Geez, did I make you wait long enough!?! I have been remiss, hopefully I will have time to do this more regularly. Those of you with kids know how time can evaporate.
Anyway, I’ve promised a post on Adapters for months now, so here it is finally. As my colleague JackG said on my Proxies post, a picture is worth a thousand words, so here is a picture that pulls the whole story together.
So as you can see, I’ve drawn this picture so that the addin is calling into the host through the Proxy. Obviously (I hope its obvious anyway) there is at least one of these pipelines going the other way — the host calling the addin through some contract. But in practice, the addin generally calls back to the host a lot more — think Office addins. So there will be many proxies on the addin side, and many adapters sitting on top of many “real” host objects. So I drew the common case.
So the picture makes clear: the adapter implements the contract. But it must do more: it must also derive from MarshalByRefObject so that it can be remoted. In general this means also overriding MarshalByRefObject.InitializeLifetimeService to manage the leasing of the object. I’m not going to delve too deeply into that implementation here, I’m sure there are several other posts on MarshalByRefObject in the blogosphere. But suffice it to say, the way the leasing is implemented in the MarshalByRefObject plays directly into the implementation of IContract.AcquireLifetimeToken and IContract.RevokeLifetimeToken.
There is a very simple implementation to this: return null from IntializeLifetimeService and have Acquire\RevokeLifetimeService do nothing. Returning null from InitializeLifetimeService gives the object an infinite lease, meaning it will live as long as the AppDomain lives. In many cases this is entirely appropriate, if the object is going to live as long as the application is running, this is a simple and robust implementation. But, of course, transient objects should only live as long as necessary to avoid unnecessary working set. This means understanding and dealing with Sponsors and Leases in the .NET Remoting system.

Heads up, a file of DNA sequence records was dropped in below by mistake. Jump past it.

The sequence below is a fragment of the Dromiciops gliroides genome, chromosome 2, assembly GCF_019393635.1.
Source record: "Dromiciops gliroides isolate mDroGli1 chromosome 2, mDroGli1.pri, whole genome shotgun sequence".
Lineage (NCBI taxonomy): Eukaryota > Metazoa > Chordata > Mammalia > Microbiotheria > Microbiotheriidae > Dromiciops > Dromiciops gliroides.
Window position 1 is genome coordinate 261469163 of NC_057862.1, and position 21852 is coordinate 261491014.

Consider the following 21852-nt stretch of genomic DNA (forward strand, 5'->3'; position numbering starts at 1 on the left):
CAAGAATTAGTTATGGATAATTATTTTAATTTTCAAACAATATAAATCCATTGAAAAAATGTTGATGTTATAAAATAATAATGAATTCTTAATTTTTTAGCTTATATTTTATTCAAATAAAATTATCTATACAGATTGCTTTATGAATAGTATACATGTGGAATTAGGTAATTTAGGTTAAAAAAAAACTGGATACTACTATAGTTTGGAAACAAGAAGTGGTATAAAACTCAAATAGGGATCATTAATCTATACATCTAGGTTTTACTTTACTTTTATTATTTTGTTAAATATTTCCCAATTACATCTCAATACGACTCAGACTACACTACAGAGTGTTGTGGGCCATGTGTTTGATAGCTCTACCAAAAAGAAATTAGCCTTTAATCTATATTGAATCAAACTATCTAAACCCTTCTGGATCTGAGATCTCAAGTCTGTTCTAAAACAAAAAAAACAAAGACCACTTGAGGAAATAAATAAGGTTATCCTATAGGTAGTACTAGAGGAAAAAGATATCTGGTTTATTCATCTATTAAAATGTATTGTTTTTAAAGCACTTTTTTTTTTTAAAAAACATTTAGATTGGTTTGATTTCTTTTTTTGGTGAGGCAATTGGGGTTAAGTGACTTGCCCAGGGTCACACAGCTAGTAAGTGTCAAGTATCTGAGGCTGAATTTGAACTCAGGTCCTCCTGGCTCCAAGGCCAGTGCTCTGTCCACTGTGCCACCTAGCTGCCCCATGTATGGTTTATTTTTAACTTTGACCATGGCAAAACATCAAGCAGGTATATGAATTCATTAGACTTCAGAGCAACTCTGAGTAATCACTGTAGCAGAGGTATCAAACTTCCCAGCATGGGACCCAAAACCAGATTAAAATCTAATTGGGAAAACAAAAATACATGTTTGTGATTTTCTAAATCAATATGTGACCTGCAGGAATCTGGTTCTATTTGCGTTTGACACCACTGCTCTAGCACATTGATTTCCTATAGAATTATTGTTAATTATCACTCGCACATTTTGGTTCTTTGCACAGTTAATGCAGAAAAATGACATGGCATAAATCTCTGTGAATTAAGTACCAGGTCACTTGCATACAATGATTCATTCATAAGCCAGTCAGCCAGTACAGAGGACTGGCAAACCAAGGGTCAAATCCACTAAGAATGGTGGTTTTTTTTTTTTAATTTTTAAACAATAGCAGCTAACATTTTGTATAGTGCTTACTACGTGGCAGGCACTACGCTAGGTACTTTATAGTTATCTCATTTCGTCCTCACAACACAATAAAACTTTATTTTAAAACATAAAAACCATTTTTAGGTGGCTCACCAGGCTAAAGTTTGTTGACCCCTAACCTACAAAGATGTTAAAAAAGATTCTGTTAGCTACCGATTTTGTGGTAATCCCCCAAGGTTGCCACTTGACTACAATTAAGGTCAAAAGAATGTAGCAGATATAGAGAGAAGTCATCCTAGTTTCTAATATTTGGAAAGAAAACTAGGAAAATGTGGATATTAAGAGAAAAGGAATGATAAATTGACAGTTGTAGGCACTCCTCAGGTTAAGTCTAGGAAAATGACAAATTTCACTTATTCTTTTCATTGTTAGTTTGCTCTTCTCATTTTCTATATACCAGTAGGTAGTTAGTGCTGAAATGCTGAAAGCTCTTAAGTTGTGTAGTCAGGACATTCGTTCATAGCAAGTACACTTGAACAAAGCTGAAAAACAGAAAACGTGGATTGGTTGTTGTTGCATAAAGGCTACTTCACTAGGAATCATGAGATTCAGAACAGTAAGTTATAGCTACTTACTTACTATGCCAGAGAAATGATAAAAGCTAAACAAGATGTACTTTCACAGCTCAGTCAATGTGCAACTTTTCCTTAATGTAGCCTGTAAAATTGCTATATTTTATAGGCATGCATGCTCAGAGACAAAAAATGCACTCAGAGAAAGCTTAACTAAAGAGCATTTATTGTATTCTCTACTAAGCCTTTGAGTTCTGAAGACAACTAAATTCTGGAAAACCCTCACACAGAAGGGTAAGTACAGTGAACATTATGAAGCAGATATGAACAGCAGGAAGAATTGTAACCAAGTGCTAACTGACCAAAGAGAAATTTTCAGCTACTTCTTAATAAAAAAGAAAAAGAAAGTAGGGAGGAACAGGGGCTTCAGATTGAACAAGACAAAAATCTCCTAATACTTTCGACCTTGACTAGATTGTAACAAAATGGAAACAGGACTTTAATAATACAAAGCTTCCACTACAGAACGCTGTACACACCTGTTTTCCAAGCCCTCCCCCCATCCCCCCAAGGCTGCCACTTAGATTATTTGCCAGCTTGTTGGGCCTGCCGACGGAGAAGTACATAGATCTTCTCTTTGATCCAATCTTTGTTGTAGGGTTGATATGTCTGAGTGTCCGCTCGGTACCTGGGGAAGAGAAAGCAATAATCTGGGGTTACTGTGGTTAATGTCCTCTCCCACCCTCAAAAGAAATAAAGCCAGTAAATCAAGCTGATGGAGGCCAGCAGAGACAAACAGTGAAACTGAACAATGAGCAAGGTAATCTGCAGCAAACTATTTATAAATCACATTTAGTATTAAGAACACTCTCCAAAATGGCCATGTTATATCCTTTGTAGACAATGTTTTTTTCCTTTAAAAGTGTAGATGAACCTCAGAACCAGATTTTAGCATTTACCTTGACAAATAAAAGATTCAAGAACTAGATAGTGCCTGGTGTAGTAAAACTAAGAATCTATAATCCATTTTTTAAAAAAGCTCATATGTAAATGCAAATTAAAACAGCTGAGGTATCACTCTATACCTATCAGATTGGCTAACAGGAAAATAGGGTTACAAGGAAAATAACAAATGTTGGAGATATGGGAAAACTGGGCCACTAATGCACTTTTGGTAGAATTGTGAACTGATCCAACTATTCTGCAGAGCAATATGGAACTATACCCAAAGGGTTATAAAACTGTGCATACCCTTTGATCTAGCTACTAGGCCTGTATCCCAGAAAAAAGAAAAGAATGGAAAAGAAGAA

The good news is that we provide a default implementation of this in VSTA in ContractAdapterBase. Almost all of the built-in Adapters derive from ContractAdapterBase (there are a very few that don’t, and most of these are directly involved in the implementation of Acquire and RevokeLifetimeToken themselves). It provides a robust implementation of the leasing system that keeps objects alive as long as they need to be, but no longer. And this implementation can be tweaked by overriding the default sponsor timeouts.
But I seem to have digressed a bit. I could do an entire article on Sponsors and Leases, and may someday (I don’t want to promise anything, now, given how long it has taken for me to do this one). Let’s talk about adapters.
This first thing you may think when looking at the picture above is, “is the adapter really necessary? It appears I could just implement the Contract on ‘Real’ Host Object and be done.” Well, appearances can be deceiving.
It is certainly possible to implement contracts on “real” objects and do away with adapters, and in fact may be done. But we have found that in practice an adapter is more common than not. For one thing, the “real” host object might already be implemented — you are adding extensibility after the fact. Another thing is that, well, there can be only one base class — no multiple inheritance in .NET. So if your “real” object needs to derive from something that doesn’t derive from MarshalByRefObject you are going to need an adapter. And practically, it is easier to simply keep your “real” implementation separate from your extensibility code. It just sort of falls out, you’ll see.
Of course we provide a ton of default adapters in the VSTA code base. Another reason to use adapters is because you can just use ours…
I mentioned ContractAdapterBase already. We also provide two different implementations of IRemoteObjectContract and friends — one that “adapts” managed objects and one that “adapts” COM objects. These are quite useful for getting up and going quickly, but there is a performance overhead here since everything goes through late-binding. In many cases the performance hit is worth taking — its not that big and you are done quickly. But I usually recommend doing a mix of custom contracts and adapters with the generic ones. Target critical performance scenarios with the custom contracts, but let the generic adapters and contracts take care of the rest.